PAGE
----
The Lebanese parliament approved on Monday a series of new taxes to fund the recently announced hike in salaries of public employees.
The majority of the taxes are the same ones included in a previous tax law that was rejected by the Constitutional Council.
The new bill includes a hike in the Value Added Tax, from 10 to 11 percent. Fees have been increased on alcoholic drinks, imported cigarettes, stamps and notary public transactions. New fees have been imposed on first class flight passengers, as well as private and economy class travelers. A very low fee of $3 was imposed on travelers arriving in Lebanon by land.
Opposition lawmakers slammed the new taxes, while Finance Minister Ali Hassan Khalil defended them, saying that their real purpose is to decrease the public debt.
Head of the Kataeb Party MP Sami Gemayel said that officials will use the newly generated funds “to finance their electoral campaigns from the pockets of the citizens.”
“They have nothing to do with the new wage scale, which is why we are opposing it,” he continued.
He added that he will study the possibility of appealing the law before the Constitutional Council.
Kataeb bloc MP Fadi al-Haber noted to Asharq Al-Awsat that the taxes “primarily target the poor people in Lebanon,” especially in regards to raising fees on stamps and land and mobile telephone lines.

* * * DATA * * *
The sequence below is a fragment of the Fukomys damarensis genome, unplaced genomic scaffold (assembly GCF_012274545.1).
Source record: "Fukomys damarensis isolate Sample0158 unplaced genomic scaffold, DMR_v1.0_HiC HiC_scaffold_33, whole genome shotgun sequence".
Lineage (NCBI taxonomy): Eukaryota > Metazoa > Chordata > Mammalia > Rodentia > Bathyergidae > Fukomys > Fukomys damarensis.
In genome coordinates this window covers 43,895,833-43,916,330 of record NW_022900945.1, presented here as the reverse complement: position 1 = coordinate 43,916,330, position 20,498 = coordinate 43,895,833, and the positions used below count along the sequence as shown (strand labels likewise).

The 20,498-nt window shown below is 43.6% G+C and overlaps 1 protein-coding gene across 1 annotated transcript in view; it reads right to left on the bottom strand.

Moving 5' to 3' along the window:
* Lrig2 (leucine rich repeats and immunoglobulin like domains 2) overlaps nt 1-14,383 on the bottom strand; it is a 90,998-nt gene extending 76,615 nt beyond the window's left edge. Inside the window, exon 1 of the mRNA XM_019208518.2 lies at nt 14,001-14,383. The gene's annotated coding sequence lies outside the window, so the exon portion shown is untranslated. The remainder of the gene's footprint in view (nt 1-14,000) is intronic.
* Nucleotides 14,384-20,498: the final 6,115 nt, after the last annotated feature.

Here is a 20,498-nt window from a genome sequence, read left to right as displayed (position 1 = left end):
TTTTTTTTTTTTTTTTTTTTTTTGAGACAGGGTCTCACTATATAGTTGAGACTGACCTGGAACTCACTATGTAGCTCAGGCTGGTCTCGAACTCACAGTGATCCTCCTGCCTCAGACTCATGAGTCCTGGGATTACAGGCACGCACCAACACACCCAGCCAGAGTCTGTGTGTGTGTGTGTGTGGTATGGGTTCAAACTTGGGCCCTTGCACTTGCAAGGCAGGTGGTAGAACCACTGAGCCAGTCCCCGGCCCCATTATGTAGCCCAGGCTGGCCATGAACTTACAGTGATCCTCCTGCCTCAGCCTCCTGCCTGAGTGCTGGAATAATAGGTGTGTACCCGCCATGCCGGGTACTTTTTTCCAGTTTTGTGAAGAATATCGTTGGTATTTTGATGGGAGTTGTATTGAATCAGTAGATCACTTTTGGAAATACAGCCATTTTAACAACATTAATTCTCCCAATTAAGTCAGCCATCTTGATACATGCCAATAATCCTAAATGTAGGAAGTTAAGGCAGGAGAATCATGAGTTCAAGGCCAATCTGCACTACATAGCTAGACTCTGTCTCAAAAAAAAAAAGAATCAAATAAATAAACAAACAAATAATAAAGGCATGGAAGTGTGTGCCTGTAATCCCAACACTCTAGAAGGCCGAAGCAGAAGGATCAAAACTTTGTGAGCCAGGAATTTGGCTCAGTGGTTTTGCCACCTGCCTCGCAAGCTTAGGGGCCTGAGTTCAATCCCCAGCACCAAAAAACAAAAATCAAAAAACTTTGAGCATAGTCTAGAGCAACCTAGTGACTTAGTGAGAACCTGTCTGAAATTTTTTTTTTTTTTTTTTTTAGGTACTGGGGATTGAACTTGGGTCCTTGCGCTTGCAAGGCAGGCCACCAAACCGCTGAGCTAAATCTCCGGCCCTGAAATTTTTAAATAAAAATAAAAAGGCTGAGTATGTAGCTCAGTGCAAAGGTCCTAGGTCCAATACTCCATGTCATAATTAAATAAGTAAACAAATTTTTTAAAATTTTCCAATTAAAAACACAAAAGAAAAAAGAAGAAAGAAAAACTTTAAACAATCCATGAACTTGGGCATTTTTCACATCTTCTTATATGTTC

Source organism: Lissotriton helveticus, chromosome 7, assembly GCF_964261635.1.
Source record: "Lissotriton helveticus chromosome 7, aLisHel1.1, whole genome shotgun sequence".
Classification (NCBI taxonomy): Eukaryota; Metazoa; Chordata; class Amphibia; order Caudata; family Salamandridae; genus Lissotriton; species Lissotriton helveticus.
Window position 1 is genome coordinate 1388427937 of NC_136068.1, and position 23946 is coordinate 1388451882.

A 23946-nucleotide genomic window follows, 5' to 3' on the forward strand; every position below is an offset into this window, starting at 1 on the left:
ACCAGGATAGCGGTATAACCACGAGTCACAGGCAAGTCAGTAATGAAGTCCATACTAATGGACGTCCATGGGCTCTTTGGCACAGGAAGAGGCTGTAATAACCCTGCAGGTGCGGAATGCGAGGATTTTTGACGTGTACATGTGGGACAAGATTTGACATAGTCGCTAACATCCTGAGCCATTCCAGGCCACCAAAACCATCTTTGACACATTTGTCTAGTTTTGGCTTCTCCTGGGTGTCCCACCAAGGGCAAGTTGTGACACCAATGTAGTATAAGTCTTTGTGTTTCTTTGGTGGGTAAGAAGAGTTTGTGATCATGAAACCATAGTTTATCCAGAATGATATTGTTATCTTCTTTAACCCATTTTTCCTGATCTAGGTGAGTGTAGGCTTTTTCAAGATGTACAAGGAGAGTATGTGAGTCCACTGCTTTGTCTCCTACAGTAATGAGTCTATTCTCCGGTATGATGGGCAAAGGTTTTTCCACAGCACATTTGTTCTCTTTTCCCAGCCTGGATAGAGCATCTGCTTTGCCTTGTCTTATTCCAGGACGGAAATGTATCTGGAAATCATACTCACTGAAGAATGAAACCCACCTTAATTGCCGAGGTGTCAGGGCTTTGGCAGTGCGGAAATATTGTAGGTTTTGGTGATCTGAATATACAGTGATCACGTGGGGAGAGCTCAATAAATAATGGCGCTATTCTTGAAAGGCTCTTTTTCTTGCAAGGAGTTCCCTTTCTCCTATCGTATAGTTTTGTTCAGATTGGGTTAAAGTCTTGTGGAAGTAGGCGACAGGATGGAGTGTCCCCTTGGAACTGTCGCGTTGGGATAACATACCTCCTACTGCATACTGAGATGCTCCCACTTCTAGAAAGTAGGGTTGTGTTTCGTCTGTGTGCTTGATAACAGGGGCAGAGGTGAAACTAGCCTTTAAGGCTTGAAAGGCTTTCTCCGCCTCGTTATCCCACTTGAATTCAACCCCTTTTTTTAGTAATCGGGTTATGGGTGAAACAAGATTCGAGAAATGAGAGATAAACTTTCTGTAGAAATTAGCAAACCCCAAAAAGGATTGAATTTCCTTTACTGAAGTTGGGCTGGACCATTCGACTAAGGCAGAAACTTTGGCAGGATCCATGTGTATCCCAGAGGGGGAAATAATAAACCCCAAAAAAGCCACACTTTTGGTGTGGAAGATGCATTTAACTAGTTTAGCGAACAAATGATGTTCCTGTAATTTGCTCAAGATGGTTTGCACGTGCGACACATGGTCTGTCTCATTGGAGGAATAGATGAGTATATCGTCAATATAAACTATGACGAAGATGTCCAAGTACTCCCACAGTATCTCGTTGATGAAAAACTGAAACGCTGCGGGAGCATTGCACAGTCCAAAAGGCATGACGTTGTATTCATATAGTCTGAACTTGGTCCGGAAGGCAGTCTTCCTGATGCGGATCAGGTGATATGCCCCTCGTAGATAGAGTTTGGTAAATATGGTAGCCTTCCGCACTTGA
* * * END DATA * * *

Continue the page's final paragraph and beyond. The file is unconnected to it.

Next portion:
If the tax law is appealed before the Constitutional Council, then the government and parliament will be faced with a confrontation with the General Labor Union and other unions that have threatened to stage open general strikes.
Haber said: “Funding the new salary scale can only take place through an ambitious economic plan that would restore growth in the country.”
“As long as the government lacks the ability to take sovereign decisions, then it will not be able to adopt an effective and productive plan because its voice has been usurped,” he added.
“It is therefore seeking to correct this economic and financial flaw by imposing taxes on he poor,” he lamented.
Mustaqbal bloc MP Ammar Houri said that appealing the law is possible if ten lawmakers sign the request.
He remarked however that, at the moment, financing the new salary scale is only possible through taxes, denying that the new bill mostly targets the poor.